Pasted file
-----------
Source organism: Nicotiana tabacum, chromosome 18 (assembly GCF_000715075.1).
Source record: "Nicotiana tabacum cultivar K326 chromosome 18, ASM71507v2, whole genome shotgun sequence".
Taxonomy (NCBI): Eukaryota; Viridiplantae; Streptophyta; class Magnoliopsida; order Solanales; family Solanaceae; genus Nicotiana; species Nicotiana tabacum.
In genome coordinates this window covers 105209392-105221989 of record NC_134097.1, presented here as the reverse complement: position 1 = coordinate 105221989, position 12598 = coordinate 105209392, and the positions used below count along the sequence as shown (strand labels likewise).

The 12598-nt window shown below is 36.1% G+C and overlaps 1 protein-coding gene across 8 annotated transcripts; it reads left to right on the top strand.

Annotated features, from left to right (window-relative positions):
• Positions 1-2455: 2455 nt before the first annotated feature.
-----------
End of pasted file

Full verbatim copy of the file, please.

Source organism: Nicotiana tabacum, chromosome 18 (assembly GCF_000715075.1).
Source record: "Nicotiana tabacum cultivar K326 chromosome 18, ASM71507v2, whole genome shotgun sequence".
Taxonomy (NCBI): Eukaryota; Viridiplantae; Streptophyta; class Magnoliopsida; order Solanales; family Solanaceae; genus Nicotiana; species Nicotiana tabacum.
In genome coordinates this window covers 105209392-105221989 of record NC_134097.1, presented here as the reverse complement: position 1 = coordinate 105221989, position 12598 = coordinate 105209392, and the positions used below count along the sequence as shown (strand labels likewise).

The 12598-nt window shown below is 36.1% G+C and overlaps 1 protein-coding gene across 8 annotated transcripts; it reads left to right on the top strand.

Annotated features, from left to right (window-relative positions):
• Positions 1-2455: 2455 nt before the first annotated feature.